Chanda Rubin squandered a first set lead of 5-0 to lose in straight sets to the unheralded Marion Bartoli, 7-6 (7-5), 6-3, in a first round Ladies' Singles match. The popular American, playing in her 12th Wimbledon, appeared to be strolling off with the match before her 84th ranked opponent from France turned the contest on its head.
Rubin, seeded 17, kept Bartoli waiting on Court 11 for more than ten minutes before she arrived for the match, but after that lost no time in getting down to business by racing to a morale-crushing 5-0 lead. But once the Frenchwoman got her name on the scoreboard she fought back to 5-5 with two service breaks of her own. Come the tiebreak Rubin patted a forehand into the net to give it to Bartoli by seven points to five.
Rubin is one of those players who seems to have been around for decades, and indeed it is 14 years since she made her Grand Slam debut at the US Open, at the age of 14. Much of her career seems to have been a tussle with injury, and her ranking has see-sawed correspondingly. Yet she managed to finish 2003 on a career-high year-end ranking of number nine at the grand age of 28, which makes her, Martina Navratilova aside, of course quite an old lady around the lawns of SW19. Today she was giving away the best part of nine years to her French opponent.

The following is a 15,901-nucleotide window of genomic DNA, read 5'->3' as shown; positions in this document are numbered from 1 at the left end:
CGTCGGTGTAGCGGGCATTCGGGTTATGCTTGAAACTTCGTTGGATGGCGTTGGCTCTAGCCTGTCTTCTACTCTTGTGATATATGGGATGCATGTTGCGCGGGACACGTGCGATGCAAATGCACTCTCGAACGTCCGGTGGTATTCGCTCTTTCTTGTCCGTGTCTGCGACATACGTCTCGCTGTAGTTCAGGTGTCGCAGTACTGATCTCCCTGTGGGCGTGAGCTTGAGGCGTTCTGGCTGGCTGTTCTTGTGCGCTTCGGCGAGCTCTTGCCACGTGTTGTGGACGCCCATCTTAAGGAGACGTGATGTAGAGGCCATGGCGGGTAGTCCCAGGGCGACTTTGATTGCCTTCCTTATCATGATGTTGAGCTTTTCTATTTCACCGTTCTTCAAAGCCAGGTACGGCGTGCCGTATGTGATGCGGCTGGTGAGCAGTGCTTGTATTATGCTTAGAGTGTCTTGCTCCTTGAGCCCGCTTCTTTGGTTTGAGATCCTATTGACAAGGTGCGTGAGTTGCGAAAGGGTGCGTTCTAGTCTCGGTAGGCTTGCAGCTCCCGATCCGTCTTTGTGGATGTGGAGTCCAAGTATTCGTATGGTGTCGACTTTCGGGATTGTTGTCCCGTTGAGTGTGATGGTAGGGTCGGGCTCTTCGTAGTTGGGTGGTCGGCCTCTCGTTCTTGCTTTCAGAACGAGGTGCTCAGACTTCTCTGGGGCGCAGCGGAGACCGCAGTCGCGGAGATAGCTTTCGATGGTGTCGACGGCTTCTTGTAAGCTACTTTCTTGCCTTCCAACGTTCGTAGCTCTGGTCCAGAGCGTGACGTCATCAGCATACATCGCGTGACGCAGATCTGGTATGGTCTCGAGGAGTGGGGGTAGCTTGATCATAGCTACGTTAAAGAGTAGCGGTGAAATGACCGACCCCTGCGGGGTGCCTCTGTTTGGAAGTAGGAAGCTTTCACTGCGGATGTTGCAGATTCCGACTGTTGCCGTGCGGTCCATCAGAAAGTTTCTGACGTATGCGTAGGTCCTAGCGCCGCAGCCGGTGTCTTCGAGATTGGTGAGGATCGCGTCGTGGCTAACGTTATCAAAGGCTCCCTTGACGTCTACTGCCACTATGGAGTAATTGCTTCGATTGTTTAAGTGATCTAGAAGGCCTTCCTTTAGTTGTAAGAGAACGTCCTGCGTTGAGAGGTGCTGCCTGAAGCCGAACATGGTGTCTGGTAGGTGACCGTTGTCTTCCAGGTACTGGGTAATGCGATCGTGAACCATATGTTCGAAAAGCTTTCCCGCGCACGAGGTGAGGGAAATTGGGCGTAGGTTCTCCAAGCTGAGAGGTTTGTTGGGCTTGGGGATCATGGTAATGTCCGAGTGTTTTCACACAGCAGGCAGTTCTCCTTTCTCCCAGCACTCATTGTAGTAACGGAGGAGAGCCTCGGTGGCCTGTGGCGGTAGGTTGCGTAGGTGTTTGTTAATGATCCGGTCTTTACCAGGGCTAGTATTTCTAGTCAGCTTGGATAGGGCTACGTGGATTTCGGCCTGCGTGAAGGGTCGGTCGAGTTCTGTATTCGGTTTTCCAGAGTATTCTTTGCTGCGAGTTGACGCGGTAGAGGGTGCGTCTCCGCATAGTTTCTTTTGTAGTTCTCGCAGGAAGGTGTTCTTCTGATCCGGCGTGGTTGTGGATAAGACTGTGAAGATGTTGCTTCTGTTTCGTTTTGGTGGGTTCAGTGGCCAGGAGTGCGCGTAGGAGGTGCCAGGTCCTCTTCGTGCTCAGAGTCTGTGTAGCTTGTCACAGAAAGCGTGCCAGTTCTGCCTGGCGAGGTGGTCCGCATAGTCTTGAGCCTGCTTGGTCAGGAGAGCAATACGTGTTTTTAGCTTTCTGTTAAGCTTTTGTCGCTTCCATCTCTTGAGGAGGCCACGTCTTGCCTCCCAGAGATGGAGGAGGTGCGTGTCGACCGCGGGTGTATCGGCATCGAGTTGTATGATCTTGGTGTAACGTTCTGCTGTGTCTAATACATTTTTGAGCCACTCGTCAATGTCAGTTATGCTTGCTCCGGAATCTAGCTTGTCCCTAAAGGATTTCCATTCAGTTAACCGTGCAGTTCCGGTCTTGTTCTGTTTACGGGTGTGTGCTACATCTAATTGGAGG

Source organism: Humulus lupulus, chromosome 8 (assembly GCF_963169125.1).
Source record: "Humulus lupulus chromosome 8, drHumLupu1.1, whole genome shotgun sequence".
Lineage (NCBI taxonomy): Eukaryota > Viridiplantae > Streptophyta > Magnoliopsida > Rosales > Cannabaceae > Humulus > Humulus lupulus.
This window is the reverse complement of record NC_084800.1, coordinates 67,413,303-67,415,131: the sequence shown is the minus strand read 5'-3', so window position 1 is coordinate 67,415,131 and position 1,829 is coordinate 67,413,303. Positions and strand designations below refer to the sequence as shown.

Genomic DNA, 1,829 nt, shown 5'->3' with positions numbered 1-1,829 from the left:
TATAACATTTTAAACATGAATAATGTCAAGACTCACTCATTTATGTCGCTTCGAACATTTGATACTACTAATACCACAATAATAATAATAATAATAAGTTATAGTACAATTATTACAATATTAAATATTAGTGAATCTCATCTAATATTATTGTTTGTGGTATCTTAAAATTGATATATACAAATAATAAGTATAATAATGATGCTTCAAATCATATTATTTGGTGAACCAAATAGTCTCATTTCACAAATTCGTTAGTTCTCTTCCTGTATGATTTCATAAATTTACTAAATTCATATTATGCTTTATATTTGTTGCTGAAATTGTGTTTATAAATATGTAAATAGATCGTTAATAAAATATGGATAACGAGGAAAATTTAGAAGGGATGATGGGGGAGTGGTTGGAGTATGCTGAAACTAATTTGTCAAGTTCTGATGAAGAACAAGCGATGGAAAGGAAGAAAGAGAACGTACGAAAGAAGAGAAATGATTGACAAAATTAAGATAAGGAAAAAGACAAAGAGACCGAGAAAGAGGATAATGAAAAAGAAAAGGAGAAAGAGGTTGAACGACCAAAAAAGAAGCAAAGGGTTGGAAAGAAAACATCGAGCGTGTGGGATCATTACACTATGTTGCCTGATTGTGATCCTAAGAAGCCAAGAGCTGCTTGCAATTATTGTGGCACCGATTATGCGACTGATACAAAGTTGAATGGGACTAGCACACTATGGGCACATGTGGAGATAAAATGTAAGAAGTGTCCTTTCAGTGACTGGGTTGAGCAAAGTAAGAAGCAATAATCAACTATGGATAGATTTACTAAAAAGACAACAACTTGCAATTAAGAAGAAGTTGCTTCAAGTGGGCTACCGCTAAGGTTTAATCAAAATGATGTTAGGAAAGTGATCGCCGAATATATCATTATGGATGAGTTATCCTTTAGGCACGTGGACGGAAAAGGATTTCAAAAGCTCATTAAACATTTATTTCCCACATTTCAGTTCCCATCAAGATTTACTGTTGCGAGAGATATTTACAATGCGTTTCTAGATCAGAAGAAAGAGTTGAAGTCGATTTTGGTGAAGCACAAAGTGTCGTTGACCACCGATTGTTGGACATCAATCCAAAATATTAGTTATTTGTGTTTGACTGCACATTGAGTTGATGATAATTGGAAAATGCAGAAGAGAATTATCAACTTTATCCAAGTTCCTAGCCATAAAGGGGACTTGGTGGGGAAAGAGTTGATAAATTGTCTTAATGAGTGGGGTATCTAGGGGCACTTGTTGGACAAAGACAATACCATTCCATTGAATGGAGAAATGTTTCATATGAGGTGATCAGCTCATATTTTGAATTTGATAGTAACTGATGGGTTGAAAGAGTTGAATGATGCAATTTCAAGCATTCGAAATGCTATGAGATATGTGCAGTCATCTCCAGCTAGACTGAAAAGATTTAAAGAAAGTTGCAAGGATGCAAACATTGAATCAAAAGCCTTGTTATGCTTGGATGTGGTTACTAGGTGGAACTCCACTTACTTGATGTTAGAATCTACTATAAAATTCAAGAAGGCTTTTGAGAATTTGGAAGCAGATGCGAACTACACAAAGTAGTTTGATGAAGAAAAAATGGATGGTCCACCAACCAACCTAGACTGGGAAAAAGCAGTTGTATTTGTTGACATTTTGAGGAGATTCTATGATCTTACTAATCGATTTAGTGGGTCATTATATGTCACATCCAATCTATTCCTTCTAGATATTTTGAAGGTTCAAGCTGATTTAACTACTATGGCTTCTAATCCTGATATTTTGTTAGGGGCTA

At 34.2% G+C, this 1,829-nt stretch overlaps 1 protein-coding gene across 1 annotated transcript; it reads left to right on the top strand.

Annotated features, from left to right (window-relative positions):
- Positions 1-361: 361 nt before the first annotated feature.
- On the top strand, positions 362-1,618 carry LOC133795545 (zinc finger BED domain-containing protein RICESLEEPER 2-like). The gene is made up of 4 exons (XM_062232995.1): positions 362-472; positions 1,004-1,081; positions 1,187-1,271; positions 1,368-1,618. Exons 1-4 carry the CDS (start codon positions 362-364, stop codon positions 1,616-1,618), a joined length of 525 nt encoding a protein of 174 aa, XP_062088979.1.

Moreover, Rubin is certainly one of the most lauded players in the game, having won no end of gongs and prizes for being a jolly worthy person. She has been named the Player Who Makes A Difference, won an Arthur Ashe Leadership Award and an Outstanding Celebrity Award, been pronounced one of America's Most Caring Athletes, and even had her face on stamp issued by the US Postal Service in 1996, which makes her something akin to royalty. Certainly tennis royalty, in any case.
Bartoli, a former US Open junior champion who ranked as high as 45 last August, is coached by her father Walter. He must be a busy man, since he also works as a doctor. But he has certainly found time to train his daughter to be a fighter.
Games went with serve in the second set until Bartoli broke for 5-3. Given her chance she needed no extra bidding. She took the match at the first time of asking when Rubin sent a forehand wide.
Written by Kate Battersby